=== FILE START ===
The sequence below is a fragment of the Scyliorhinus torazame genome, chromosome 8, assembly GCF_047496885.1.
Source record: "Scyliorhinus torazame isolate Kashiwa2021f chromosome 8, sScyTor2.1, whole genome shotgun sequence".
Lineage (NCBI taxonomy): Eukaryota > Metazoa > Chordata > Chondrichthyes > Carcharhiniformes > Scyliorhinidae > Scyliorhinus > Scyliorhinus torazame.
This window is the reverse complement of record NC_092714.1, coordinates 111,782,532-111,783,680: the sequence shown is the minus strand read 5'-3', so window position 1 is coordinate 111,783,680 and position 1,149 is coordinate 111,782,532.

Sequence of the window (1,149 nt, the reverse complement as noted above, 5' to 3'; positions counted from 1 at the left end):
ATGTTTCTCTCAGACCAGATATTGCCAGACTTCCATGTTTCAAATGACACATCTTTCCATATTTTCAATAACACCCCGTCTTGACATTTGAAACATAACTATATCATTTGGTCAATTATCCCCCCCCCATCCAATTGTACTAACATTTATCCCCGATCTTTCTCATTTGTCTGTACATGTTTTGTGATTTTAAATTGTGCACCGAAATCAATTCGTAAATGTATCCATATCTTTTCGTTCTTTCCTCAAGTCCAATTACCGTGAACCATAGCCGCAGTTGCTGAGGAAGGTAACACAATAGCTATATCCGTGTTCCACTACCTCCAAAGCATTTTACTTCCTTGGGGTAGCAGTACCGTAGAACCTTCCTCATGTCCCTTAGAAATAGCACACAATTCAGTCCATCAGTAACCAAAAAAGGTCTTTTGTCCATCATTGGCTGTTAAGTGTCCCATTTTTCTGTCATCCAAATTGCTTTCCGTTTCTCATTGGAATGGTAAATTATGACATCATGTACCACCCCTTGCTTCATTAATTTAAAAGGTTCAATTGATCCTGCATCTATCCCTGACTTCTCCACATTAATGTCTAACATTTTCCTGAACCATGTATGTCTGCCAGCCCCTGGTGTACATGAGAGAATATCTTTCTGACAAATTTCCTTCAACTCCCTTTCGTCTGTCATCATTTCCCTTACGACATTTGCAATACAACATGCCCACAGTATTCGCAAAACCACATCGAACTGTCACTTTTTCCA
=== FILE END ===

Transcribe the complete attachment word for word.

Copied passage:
The sequence below is a fragment of the Scyliorhinus torazame genome, chromosome 8, assembly GCF_047496885.1.
Source record: "Scyliorhinus torazame isolate Kashiwa2021f chromosome 8, sScyTor2.1, whole genome shotgun sequence".
Lineage (NCBI taxonomy): Eukaryota > Metazoa > Chordata > Chondrichthyes > Carcharhiniformes > Scyliorhinidae > Scyliorhinus > Scyliorhinus torazame.
This window is the reverse complement of record NC_092714.1, coordinates 111,782,532-111,783,680: the sequence shown is the minus strand read 5'-3', so window position 1 is coordinate 111,783,680 and position 1,149 is coordinate 111,782,532.

Sequence of the window (1,149 nt, the reverse complement as noted above, 5' to 3'; positions counted from 1 at the left end):
ATGTTTCTCTCAGACCAGATATTGCCAGACTTCCATGTTTCAAATGACACATCTTTCCATATTTTCAATAACACCCCGTCTTGACATTTGAAACATAACTATATCATTTGGTCAATTATCCCCCCCCCATCCAATTGTACTAACATTTATCCCCGATCTTTCTCATTTGTCTGTACATGTTTTGTGATTTTAAATTGTGCACCGAAATCAATTCGTAAATGTATCCATATCTTTTCGTTCTTTCCTCAAGTCCAATTACCGTGAACCATAGCCGCAGTTGCTGAGGAAGGTAACACAATAGCTATATCCGTGTTCCACTACCTCCAAAGCATTTTACTTCCTTGGGGTAGCAGTACCGTAGAACCTTCCTCATGTCCCTTAGAAATAGCACACAATTCAGTCCATCAGTAACCAAAAAAGGTCTTTTGTCCATCATTGGCTGTTAAGTGTCCCATTTTTCTGTCATCCAAATTGCTTTCCGTTTCTCATTGGAATGGTAAATTATGACATCATGTACCACCCCTTGCTTCATTAATTTAAAAGGTTCAATTGATCCTGCATCTATCCCTGACTTCTCCACATTAATGTCTAACATTTTCCTGAACCATGTATGTCTGCCAGCCCCTGGTGTACATGAGAGAATATCTTTCTGACAAATTTCCTTCAACTCCCTTTCGTCTGTCATCATTTCCCTTACGACATTTGCAATACAACATGCCCACAGTATTCGCAAAACCACATCGAACTGTCACTTTTTCCA